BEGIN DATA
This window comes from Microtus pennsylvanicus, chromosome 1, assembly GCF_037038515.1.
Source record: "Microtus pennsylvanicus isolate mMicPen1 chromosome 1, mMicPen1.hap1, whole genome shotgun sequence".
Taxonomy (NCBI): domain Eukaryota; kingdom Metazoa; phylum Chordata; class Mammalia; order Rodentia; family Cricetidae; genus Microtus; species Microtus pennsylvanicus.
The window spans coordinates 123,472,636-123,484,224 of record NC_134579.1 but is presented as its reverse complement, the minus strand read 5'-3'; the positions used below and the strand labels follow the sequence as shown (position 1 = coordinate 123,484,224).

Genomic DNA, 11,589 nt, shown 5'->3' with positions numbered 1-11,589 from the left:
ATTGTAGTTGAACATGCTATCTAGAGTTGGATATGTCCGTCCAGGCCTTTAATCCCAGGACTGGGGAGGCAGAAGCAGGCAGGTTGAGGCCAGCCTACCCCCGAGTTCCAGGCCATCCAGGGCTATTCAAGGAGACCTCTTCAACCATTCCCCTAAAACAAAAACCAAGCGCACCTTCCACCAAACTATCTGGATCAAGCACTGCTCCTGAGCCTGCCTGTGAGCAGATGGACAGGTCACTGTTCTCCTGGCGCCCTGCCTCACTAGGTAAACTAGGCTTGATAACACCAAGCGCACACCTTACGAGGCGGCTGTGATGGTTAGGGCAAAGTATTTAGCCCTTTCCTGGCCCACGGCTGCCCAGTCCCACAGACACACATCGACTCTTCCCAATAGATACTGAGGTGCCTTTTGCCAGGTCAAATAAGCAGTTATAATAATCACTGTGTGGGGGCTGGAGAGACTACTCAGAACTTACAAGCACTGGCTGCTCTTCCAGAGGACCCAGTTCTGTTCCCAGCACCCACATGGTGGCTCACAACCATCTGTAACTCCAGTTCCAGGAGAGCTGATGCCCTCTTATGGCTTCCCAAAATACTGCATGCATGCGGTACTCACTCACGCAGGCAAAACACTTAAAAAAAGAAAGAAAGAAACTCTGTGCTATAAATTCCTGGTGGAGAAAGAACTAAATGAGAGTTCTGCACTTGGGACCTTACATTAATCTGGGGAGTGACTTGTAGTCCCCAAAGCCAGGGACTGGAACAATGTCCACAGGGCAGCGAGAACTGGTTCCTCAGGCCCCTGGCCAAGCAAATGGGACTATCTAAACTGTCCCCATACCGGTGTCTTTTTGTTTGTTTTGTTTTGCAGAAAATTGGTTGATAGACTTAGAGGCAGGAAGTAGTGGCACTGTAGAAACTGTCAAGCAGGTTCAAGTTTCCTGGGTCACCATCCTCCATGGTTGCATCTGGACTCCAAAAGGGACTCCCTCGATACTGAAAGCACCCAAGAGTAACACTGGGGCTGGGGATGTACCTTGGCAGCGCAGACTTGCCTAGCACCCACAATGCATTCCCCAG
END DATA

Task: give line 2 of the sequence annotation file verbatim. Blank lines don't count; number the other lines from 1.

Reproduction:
Source record: "Microtus pennsylvanicus isolate mMicPen1 chromosome 1, mMicPen1.hap1, whole genome shotgun sequence".